You can spend hours tweaking your CV but still forget about the impression you leave all across the internet.
In the video, Ralph was doing pretty well. He had a good resume and he presented very well. He was about to be offered a job…
Before you apply for a job, here are a few simple steps you can take to see how ‘job-ready’ your online self really is.
The first thing to know is that some employers use the internet to find out more about job seekers. They might Google your name, visit your blog or search for a project that you mentioned in your resume.
In many cases this is a good thing. The employer will see how you use the internet and social media.
But it’s a good idea to review your online self or ‘digital footprint’ before you start applying for jobs. Do you have a Radical Ralph ‘out and proud’ for the world to share?
Check out your online self
Type your name into search engines and go through the results. You might get more accurate results if you include the town where you live in the search (or something else that narrows the search). If you can’t find anything about you, look out for your namesakes (people with the same name).
Look at the results (for you or your namesake) from the point of view of a potential employer – what impression do you get? Describe the impression in a few words (e.g. hard working, creative, immature, fashionable, clever). Is that the impression you want to give?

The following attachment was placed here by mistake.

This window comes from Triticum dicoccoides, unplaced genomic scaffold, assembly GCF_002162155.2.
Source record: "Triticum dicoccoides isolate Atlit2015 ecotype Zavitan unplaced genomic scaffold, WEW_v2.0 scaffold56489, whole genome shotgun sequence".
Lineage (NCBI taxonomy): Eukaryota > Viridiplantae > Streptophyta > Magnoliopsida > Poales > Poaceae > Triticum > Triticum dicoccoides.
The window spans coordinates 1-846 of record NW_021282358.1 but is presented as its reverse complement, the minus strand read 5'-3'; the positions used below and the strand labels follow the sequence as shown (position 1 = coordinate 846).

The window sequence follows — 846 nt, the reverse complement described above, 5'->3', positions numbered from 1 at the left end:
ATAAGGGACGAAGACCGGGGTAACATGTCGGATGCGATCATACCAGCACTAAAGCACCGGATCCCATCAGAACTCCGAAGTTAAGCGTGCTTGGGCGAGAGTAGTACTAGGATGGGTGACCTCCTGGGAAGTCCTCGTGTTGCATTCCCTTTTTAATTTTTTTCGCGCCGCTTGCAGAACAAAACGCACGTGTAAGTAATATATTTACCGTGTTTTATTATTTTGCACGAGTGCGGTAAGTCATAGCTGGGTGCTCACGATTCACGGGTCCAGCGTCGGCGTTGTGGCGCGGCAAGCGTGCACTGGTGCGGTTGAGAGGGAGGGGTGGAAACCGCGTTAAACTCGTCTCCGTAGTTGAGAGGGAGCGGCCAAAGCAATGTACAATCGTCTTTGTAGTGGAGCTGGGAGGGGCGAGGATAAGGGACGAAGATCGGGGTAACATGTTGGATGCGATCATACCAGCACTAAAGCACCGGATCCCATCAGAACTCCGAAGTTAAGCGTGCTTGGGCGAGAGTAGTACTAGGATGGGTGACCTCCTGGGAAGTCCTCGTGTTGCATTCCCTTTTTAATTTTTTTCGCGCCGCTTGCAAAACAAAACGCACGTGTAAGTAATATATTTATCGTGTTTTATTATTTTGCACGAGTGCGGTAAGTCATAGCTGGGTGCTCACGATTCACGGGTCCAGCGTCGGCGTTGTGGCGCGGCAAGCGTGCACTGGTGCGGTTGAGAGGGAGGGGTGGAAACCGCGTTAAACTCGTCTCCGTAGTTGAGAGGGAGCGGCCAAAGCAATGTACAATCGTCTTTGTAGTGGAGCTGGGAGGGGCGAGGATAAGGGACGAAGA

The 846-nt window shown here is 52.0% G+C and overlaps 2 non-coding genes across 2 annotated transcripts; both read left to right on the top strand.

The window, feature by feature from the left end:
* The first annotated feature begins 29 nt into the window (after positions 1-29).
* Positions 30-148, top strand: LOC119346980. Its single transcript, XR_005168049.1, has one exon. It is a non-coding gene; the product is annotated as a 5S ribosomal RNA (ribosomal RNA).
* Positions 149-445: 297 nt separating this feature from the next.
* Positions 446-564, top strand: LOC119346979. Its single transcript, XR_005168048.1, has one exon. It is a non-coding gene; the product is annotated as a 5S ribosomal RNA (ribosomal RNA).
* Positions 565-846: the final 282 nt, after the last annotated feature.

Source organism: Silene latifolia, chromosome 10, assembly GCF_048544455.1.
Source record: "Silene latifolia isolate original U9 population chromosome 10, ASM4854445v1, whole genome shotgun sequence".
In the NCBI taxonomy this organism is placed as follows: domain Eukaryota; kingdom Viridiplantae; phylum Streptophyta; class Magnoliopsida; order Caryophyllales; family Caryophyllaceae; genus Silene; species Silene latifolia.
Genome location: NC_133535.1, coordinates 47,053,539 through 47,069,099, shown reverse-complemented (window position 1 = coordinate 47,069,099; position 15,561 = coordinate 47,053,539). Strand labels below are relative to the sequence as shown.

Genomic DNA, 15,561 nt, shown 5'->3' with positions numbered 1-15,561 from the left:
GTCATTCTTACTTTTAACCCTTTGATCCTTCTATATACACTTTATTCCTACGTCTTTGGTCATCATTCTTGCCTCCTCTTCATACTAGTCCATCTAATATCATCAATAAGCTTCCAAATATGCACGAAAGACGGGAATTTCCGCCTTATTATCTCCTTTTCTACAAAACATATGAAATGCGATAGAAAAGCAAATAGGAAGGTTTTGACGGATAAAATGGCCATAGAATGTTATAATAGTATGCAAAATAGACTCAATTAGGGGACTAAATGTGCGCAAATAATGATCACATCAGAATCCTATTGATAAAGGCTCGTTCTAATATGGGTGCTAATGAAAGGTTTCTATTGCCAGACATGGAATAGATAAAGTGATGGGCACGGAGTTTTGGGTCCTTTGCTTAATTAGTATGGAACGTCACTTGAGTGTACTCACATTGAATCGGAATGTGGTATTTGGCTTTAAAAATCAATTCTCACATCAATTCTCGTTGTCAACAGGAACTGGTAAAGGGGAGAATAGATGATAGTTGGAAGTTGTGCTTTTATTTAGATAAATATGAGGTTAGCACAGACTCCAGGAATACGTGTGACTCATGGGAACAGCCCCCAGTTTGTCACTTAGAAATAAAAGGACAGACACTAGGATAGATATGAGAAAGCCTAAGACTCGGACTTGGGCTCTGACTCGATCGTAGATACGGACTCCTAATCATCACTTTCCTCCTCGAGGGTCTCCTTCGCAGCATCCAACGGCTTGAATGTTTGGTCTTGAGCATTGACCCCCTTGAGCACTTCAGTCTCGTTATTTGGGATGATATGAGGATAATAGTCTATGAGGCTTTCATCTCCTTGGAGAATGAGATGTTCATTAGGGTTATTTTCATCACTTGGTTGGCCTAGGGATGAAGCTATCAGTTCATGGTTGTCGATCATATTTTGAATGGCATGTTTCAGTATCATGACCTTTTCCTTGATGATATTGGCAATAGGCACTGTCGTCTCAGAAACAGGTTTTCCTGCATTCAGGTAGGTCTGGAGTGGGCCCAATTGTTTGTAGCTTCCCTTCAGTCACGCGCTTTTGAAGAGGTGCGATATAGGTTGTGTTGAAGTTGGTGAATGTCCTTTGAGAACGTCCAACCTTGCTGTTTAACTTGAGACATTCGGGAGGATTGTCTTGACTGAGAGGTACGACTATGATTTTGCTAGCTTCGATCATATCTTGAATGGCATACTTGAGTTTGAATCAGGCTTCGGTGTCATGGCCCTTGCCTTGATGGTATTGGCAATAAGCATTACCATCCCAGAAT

Remember, you found this information with just a few keystrokes. A new employer can easily do the same.
Yikes! Check those privacy settings
If you have any social media accounts, check your privacy settings and set them so that only people that you accept as friends can see your page.
Check your contact points
Chances are you will provide an email address or mobile phone number with most job applications. What impression will your email address and phone message give? If in doubt, set up a special email address for job applications and keep your phone message simple.
Australian Curriculum Links:
Work Studies/Year 9/Skills for learning and work: Work skills
Differentiate between work-related and personal use of social media.
Work Studies/Year 10/Skills for learning and work: Work skills
Evaluate a range of online communication tools used in work contexts.
Work Studies/Year 10/Career and life design: Gaining and keeping work
Use a range of tools, methods and skills for accessing work relevant to 21st century recruitment and selection processes.